- 10 LID days. It’s not only districts with large amounts of local revenue that need planning and professional development time. Again, switching this cost responsibility to the state improves fairness.
- Mentoring and Evaluation. Our proposal creates an extensive mentoring and evaluation system for new teachers. The system would be run by our professional teachers (you) because there is nobody else with the knowledge and experience to do this. The system proposes significant extra compensation for teachers in the current system for taking on this responsibility.
- More instructional time. The model provides a significant increase in the amount of instructional time. This means more teachers, and more compensation to teachers who work more time.
* Additional school-wide bonus for academic growth. We propose a bonus going to schools that meet their academic growth goals. This would be large enough to get your attention, but would not replace the need for competitive base compensation.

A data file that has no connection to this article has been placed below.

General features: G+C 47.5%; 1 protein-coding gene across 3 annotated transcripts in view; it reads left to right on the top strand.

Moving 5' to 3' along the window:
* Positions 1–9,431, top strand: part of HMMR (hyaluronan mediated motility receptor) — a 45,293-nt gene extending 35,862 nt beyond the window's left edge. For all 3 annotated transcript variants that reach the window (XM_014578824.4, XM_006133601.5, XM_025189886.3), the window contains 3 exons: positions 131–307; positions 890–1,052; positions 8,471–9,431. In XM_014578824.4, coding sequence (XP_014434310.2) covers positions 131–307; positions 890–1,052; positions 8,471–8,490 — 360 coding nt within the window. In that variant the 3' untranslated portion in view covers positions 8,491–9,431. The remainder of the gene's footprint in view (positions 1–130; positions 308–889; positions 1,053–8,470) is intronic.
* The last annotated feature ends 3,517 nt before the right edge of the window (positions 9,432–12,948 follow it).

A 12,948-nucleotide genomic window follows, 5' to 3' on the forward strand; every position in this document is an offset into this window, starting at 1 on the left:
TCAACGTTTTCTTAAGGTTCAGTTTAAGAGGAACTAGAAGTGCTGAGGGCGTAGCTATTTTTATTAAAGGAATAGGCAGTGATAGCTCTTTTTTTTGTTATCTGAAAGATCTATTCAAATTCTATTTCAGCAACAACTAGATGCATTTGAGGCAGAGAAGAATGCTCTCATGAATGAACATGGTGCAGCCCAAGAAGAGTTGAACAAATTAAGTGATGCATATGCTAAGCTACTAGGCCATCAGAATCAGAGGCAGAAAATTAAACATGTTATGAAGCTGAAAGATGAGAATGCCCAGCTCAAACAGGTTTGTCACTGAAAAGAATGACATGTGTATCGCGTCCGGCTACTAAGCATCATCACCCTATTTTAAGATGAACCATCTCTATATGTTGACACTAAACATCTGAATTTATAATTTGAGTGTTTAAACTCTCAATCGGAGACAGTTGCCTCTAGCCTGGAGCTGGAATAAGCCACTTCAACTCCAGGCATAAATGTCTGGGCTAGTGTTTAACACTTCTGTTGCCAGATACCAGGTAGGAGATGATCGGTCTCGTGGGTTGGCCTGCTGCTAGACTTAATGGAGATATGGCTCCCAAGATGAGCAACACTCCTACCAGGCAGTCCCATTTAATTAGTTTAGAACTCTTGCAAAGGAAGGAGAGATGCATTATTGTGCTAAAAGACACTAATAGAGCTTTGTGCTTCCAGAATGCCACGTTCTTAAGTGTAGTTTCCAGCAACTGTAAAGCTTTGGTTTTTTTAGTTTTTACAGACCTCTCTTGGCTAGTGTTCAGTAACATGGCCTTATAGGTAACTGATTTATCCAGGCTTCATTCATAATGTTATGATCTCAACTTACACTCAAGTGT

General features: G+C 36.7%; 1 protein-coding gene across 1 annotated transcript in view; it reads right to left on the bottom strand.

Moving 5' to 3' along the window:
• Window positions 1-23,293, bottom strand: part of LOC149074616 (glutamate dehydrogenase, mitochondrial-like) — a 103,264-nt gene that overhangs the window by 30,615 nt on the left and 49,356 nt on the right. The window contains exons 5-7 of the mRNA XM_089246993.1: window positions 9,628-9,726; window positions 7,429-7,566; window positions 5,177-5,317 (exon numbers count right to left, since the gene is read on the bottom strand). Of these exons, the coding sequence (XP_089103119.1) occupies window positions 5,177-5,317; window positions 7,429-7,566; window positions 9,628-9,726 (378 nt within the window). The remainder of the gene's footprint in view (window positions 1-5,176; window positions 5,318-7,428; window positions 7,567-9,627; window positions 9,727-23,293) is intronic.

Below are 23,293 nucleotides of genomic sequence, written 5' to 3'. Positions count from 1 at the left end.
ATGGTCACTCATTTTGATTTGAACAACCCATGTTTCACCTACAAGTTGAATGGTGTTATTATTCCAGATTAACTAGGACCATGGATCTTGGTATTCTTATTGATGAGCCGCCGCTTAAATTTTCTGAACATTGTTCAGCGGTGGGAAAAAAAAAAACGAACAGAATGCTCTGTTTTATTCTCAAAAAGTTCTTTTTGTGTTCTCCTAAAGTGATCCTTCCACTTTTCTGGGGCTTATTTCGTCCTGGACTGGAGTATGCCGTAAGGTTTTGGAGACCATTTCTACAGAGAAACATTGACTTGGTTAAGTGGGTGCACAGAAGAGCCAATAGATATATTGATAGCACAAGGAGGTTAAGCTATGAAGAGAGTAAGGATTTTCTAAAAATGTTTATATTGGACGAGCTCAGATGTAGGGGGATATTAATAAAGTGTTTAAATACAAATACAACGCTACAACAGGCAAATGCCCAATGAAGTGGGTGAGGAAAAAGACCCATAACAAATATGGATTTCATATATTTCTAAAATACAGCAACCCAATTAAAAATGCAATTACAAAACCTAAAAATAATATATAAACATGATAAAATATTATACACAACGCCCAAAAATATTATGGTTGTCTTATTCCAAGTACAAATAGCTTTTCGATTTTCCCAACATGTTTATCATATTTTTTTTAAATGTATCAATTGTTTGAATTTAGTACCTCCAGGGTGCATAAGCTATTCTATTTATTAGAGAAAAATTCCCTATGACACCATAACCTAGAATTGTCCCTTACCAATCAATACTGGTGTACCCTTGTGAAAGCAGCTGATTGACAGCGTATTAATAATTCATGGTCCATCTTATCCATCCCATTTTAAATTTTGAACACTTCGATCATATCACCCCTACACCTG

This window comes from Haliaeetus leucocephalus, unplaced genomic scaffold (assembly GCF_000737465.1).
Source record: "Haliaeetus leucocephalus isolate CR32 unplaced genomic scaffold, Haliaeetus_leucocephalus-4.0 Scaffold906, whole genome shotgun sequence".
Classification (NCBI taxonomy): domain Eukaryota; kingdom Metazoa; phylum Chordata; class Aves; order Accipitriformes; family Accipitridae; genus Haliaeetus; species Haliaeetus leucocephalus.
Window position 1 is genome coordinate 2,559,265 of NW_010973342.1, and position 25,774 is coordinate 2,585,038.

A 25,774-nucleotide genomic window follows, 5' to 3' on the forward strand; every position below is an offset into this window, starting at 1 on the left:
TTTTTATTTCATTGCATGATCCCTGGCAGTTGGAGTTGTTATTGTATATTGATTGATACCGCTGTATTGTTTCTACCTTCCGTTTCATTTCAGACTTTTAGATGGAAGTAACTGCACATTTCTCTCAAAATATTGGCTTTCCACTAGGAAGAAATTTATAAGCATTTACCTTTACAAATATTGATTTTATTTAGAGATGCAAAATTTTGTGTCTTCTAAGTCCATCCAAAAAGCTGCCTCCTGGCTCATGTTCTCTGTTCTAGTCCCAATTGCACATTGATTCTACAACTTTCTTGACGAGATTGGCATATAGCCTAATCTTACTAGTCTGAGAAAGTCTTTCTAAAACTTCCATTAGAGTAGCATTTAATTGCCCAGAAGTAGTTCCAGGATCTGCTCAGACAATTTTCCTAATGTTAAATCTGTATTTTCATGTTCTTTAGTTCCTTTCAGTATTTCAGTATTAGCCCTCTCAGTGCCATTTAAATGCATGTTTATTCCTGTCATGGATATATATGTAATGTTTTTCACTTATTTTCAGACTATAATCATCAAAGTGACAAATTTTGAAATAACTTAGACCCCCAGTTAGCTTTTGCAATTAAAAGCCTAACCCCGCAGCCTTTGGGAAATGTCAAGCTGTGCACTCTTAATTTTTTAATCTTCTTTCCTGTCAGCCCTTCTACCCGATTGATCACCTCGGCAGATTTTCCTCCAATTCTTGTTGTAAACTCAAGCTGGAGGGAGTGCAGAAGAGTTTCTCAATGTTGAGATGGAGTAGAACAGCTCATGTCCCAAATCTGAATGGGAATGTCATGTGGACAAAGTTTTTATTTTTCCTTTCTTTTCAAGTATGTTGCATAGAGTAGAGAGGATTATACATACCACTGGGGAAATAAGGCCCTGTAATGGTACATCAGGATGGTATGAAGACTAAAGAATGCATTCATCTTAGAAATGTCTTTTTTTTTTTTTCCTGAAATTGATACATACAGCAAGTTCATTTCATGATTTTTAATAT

I’m hearing a lot of comments that this is the “wrong time” to be working on structural changes to school funding. I’ve been working on this project for 6 years, through both lean and fatter times. The question I would ask is “If not now, when?” We are going through a very lean time now, and when we come out of this recession we will resume economic growth. It would be good to have a better structural foundation to start from at that point.